Judges have ‘great deal of discretion’ in allowing cameras to roll in court

There are no guarantees when it comes to letting a camera roll inside a Washington state court.

I had mentioned on an earlier blog that most every time I’d been in our local courts and requests to film — generally made by the TV news networks — had almost always been granted.

At times, a judge will ask the TV stations to “pool” their filming, which is a way of saying that one camera would be allowed in court and that station would have to share its footage with others seeking it.

A “John Doe” had commented on the previous blog that he doubted courts would be so open to filming. So I decided to go to a judge to get some answers.

In short, judges can be choosy about who they allow to film — and they can say no for various reasons, reports Bremerton Municipal Court Judge James Docter.

Here’s Judge Docter’s take:

“There is a court rule that addresses filming court hearings. It is GR-16. The rule specifically addresses media filming, rather than filming by the public. There are many articles and some cases on the subject of filming in the courtroom, but most of them relate to the media. So the subject you raise is not clear cut.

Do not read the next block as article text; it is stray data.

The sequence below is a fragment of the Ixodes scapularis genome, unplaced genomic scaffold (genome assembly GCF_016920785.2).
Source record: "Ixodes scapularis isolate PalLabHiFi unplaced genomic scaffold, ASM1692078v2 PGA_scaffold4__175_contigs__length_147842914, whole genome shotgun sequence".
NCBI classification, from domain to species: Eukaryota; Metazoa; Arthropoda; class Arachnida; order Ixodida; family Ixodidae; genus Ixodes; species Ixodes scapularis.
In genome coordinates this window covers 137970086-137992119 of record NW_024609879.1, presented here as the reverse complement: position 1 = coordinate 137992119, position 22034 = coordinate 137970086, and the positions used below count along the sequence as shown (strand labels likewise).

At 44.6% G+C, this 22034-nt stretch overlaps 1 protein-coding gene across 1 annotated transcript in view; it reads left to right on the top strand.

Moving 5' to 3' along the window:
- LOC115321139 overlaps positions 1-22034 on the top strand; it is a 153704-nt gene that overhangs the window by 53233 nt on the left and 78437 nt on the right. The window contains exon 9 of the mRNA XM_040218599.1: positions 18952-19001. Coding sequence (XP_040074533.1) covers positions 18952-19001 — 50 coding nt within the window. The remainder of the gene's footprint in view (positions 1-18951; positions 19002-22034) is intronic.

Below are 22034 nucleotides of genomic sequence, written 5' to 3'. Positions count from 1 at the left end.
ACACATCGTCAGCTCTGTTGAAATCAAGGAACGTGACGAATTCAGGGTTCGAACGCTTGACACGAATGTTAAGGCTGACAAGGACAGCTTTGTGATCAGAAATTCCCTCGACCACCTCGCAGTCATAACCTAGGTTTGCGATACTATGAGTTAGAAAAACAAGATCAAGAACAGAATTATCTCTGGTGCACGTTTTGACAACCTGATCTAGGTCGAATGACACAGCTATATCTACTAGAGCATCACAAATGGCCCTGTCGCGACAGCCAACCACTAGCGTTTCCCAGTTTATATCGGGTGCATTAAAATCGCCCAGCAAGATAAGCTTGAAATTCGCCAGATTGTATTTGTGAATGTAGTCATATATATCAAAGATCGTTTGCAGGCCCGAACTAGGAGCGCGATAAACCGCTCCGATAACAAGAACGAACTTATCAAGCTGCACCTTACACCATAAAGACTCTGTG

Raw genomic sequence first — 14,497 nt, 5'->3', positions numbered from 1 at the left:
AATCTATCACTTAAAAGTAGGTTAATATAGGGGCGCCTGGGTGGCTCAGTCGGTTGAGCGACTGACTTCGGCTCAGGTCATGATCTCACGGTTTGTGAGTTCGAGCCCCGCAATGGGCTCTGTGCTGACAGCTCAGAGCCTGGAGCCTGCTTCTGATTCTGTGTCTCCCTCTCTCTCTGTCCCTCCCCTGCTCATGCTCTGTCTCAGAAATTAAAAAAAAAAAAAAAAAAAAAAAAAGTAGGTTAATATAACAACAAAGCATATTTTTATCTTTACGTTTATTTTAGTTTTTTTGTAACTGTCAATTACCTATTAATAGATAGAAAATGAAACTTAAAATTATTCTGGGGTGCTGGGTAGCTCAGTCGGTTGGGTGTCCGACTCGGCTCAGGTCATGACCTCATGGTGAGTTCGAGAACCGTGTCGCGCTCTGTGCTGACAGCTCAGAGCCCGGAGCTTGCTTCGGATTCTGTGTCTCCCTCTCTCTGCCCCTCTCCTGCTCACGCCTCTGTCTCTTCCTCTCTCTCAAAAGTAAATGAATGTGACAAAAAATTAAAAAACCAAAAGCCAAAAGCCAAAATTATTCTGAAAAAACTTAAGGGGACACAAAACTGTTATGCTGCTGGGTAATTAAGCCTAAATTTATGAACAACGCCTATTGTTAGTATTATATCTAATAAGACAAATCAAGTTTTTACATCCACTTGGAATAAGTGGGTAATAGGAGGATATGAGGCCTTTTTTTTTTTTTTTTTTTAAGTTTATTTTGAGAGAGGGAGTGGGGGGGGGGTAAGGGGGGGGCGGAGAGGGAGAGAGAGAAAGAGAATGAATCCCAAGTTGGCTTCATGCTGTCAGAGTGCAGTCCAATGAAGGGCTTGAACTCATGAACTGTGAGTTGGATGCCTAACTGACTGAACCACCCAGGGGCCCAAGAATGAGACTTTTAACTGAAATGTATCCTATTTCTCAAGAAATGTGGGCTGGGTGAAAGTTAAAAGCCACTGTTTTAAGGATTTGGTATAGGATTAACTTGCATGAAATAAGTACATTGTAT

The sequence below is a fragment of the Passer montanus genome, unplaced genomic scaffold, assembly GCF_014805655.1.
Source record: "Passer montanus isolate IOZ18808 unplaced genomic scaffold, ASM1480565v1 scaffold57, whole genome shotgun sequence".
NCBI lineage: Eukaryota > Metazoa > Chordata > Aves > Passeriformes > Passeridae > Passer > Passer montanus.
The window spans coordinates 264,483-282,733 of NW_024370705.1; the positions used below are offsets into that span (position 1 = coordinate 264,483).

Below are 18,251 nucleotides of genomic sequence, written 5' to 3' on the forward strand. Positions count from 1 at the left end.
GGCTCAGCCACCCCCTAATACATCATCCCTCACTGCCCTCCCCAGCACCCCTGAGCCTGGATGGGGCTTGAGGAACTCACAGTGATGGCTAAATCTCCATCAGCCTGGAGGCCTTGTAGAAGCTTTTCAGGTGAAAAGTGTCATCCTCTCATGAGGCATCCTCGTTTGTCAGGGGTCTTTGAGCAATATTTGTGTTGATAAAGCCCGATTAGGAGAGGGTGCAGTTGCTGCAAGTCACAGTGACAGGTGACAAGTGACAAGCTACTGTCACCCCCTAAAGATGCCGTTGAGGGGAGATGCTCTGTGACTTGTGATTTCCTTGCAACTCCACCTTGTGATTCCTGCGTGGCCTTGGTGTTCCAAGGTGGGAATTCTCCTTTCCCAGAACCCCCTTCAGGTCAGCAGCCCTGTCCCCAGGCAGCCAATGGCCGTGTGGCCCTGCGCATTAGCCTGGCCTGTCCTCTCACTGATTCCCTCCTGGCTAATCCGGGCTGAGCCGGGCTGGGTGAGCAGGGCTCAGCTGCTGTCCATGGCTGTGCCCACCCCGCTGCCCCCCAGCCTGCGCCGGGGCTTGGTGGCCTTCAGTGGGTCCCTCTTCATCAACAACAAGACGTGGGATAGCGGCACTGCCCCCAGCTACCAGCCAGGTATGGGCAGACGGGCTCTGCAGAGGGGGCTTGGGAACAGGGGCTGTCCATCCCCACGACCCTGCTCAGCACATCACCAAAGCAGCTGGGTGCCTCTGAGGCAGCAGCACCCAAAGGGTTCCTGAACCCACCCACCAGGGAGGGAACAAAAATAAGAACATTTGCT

Generally, a member of the public would need court permission before filming. The judge has a great deal of discretion when deciding whether to grant a request to film, and would need information about the request. In particular, we would want to know what is the purpose for the filming, and to whom will it be published? We would prohibit any filming intended to embarass, harass, intimidate, threaten, torment or humiliate or unreasonably expose others. We would want to know who is going to be filmed, and we would allow them a chance to object. We would need to make sure the filming did not disrupt the court proceedings. I doubt we would allow it “just for the fun of it”. Perhaps if it were for a school project or a documentary we might allow it.

Filming might be justified for certain purposes, so the judge would review the request on a case by case basis, after hearing from those involved. Then the judge would make a ruling, and either allow it or prohibit it. So long as there is a good basis for his/her ruling, I’m confident the judge’s decision would be upheld by the higher court(s).”

Judge Docter has served as Bremerton’s judge since 1997. 

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